It cannot be helped therefore that some would choose to break free from this trend, even if it meant going “nuclear” on themselves online. After all, when your online information is no longer there, what is there to be used involving yourself, right?

However, in as much as the aftermath of a literal nuclear explosion is not without its debris, metaphorically hitting the nuclear button as targeted toward your online profile does not necessarily produce immaculate results. Yet, doing so will significantly minimize the amount of personal details that will be left dangling.


Delete all your online accounts which use real information

It is hard to become anonymous when you are trying to become factual on the internet. For instance, using a fake address will make it hard for you to do anything commercially online, or using a fake name can make your applications easily declined. It is for this reason that we use our true-to-life personal data when making accounts that are truly attributed to ourselves, be it a shopping account, social media account, or any web service.

If you want to regain anonymity on the internet, your first target should be the deletion of these fact-based profiles which you had probably used at some point.

Opt-out from data collection sites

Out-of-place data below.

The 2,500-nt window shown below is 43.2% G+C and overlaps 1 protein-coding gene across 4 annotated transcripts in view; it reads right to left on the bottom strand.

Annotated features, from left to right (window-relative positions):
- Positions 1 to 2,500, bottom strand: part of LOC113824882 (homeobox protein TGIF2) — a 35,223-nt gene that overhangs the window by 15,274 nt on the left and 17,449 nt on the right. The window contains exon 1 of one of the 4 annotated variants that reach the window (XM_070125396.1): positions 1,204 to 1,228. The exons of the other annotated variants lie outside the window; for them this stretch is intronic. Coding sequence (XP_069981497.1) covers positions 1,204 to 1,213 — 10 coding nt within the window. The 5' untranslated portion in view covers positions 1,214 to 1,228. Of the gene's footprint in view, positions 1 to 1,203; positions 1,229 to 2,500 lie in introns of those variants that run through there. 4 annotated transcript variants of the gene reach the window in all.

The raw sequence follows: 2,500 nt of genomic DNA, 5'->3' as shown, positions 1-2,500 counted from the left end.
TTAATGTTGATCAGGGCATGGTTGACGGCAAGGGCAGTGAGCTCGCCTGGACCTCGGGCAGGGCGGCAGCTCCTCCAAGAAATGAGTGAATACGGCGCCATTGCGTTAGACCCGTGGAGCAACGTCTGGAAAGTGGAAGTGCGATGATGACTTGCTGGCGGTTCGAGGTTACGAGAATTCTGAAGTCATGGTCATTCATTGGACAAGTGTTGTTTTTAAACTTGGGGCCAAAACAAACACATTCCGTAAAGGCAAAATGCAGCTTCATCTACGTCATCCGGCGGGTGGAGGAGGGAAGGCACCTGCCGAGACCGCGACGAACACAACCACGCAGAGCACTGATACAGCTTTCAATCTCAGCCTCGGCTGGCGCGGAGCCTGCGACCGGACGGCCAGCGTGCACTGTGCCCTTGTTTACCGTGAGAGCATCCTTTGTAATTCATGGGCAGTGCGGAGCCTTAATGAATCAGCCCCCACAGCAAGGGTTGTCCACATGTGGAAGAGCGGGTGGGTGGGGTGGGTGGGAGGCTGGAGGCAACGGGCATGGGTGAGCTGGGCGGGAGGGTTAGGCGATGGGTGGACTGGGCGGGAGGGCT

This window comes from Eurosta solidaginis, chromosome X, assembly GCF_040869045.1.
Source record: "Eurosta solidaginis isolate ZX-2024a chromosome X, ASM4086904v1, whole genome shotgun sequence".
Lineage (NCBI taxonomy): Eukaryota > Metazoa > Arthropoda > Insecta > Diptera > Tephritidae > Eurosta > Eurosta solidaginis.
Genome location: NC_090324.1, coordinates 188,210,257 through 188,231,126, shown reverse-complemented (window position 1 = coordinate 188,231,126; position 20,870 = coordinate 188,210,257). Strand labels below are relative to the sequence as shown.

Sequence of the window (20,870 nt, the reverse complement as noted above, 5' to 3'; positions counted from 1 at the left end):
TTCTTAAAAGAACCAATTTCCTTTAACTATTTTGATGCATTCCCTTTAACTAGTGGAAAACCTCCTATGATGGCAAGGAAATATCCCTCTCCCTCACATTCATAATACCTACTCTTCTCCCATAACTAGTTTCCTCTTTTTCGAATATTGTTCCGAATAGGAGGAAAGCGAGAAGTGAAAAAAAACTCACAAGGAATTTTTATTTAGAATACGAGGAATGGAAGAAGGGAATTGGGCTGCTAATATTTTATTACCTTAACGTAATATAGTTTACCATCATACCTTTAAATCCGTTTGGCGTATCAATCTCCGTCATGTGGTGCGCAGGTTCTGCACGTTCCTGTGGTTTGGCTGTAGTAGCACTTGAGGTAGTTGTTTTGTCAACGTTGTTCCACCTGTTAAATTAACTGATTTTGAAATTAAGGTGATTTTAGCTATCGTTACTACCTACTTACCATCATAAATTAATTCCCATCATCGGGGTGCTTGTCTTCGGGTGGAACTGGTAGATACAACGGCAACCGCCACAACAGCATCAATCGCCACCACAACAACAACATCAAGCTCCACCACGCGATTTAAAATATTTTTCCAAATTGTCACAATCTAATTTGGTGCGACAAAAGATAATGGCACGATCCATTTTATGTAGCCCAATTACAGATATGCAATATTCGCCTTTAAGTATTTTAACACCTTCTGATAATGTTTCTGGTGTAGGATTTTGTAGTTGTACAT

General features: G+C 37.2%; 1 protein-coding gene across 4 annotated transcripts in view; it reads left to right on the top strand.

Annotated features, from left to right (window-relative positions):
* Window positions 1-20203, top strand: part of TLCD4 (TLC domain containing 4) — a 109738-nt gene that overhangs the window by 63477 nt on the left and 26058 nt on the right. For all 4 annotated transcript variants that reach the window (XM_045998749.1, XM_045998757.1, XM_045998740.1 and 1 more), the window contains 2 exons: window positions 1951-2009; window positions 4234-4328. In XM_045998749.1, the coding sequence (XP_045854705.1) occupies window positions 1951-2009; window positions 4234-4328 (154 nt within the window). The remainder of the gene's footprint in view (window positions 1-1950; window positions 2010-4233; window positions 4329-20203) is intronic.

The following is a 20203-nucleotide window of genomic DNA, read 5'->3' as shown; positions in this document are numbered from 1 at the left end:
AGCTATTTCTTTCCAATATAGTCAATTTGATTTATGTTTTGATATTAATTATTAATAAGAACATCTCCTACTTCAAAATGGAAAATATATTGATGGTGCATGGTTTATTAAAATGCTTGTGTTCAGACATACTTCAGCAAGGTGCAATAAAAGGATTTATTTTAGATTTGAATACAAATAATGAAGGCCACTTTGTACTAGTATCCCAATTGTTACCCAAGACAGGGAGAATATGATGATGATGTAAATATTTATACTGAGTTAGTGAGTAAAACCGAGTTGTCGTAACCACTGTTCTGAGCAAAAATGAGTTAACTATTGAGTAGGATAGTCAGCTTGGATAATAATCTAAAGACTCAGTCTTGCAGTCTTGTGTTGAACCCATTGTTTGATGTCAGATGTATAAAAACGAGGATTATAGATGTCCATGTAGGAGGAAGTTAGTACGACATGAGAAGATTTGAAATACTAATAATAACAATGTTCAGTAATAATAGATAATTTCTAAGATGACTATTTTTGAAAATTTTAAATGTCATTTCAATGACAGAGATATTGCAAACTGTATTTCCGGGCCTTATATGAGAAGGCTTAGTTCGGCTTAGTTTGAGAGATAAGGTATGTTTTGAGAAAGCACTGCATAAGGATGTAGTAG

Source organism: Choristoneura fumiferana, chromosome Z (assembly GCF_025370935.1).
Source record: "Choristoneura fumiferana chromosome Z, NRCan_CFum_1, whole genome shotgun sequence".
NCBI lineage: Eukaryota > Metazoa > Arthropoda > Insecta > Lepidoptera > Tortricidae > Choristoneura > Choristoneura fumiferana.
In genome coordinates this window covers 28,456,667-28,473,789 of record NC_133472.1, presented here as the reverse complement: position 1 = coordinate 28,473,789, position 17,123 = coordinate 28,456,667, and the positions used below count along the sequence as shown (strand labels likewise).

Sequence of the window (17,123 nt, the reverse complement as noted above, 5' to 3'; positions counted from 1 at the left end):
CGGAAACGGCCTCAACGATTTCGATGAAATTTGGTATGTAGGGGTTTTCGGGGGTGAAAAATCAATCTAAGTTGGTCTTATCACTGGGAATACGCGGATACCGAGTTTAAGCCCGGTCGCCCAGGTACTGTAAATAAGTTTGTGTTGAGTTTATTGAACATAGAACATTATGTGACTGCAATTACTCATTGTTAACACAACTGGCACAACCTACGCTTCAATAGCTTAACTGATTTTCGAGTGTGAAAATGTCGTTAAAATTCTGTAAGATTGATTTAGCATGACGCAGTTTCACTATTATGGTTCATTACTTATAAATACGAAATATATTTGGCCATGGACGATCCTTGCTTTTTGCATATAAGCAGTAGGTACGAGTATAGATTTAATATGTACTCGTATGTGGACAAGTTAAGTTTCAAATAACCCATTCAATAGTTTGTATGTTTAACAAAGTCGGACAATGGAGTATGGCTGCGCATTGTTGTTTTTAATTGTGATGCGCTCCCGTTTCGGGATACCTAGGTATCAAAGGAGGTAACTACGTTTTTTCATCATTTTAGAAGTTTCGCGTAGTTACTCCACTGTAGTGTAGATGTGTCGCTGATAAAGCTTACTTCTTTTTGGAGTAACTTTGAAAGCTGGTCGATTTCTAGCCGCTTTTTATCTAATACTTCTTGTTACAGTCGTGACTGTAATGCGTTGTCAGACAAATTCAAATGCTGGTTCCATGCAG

We may be hard-pressed to think that only big companies profit from the data trade that is happening on the internet, but there are also smaller ones whose line of business is indeed in the idea of selling existing information to interested parties online, aptly called “Data Brokers.” Typically, these data brokers include brands like PeopleFinder, WhitePages, and Spokeo.

Deleting your presence from all of these platforms is oftentimes a painfully inconvenient process which requires you to directly send out paperwork by fax. However, there are also entities who could help smoothen out the hassle for you, such as DeleteMe and Abine whose services you could avail for a fee.

Manually remove your personal details from websites

Having an extensive presence online is both a major boon and a major pain-in-the-ass, especially if you came up with the decision to reduce your presence. While this task is easy enough to do on platforms you are recently frequented in but would no longer like to partake, the problem significantly gets problematic the further you go back in the timeline. Your memory could be missing out on certain platforms you may have had a presence from.

Ask Google to remove your personal information from websites